Group leader and Executive Director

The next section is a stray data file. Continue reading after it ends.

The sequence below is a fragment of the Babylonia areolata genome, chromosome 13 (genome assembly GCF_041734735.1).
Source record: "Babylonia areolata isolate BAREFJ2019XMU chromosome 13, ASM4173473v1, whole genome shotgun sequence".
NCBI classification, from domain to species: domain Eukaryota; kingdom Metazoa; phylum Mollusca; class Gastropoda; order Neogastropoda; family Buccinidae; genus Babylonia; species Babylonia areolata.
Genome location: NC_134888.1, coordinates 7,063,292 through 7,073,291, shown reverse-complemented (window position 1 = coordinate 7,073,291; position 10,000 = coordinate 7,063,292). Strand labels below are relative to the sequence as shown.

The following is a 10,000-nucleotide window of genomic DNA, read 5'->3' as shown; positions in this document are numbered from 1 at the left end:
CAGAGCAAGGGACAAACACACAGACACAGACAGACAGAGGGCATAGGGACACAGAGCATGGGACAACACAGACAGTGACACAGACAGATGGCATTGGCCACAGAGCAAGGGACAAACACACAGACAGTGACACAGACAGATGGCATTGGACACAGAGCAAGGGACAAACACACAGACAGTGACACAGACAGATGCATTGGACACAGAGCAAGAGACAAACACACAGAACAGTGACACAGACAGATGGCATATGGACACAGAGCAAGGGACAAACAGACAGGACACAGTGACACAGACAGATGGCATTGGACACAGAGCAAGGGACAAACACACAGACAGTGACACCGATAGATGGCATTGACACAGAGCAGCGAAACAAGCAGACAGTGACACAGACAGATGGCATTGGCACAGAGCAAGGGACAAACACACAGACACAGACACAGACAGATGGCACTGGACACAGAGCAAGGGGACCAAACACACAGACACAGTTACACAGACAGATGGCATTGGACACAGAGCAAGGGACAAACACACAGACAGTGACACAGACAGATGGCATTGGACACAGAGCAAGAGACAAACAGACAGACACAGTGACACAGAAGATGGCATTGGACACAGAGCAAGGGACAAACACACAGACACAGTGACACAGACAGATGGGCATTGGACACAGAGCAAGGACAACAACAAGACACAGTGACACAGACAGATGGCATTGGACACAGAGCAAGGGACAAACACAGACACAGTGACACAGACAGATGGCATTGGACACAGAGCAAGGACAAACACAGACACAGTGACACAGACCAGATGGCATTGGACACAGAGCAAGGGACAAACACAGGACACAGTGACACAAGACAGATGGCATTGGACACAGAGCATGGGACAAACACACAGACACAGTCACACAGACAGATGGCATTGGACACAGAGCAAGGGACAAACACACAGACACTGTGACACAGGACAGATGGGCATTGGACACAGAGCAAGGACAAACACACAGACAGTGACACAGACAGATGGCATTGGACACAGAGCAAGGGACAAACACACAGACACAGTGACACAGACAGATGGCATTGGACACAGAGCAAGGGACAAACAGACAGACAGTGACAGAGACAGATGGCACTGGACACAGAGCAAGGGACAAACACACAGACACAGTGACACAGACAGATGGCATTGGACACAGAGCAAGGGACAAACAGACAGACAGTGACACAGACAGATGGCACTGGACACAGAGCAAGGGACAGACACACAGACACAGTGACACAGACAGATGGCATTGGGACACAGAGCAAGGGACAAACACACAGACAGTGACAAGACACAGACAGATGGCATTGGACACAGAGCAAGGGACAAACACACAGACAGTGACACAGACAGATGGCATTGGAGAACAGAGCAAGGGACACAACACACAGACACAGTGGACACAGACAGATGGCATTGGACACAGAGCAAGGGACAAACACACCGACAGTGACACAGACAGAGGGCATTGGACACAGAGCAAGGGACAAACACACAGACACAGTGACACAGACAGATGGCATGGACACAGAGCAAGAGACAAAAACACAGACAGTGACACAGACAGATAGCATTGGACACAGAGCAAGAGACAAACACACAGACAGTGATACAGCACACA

Jiri Lukas is interested in how DNA repair and signaling proteins wire themselves into functional pathways, how are these pathways organized in the three-dimensional space of the cell nucleus, and how malfunction of these mechanisms impacts on etiology of cancer and other diseases marked by unstable genomes. His laboratory has contributed by major discoveries and concepts that illuminate physiology and pathology of genome surveillance. These discoveries include signaling pathways that delay cell cycle progression to DNA damage, role of regulatory ubiquitylation in orchestrating assembly of genome caretakers at damaged chromosomes, role of DNA replication stress in fueling genome instability during oncogenic transformation, and identification of rate-limiting genome caretakers as guardians of DNA repair fidelity and potentially druggable targets of cancer. Most recently, the Lukas lab became focused on investigating how DNA repair and signaling pathways operate in the context of endogenous and hence unavoidable genotoxic assaults such as fluctuations of cellular metabolic pathways. In addition to the conceptual focus, the Lukas lab is renowned for pioneering high-content imaging with genetic silencing and informatics to generate powerful data resources for studying genome caretaking proteins encoded by hitherto uncharacterized genes.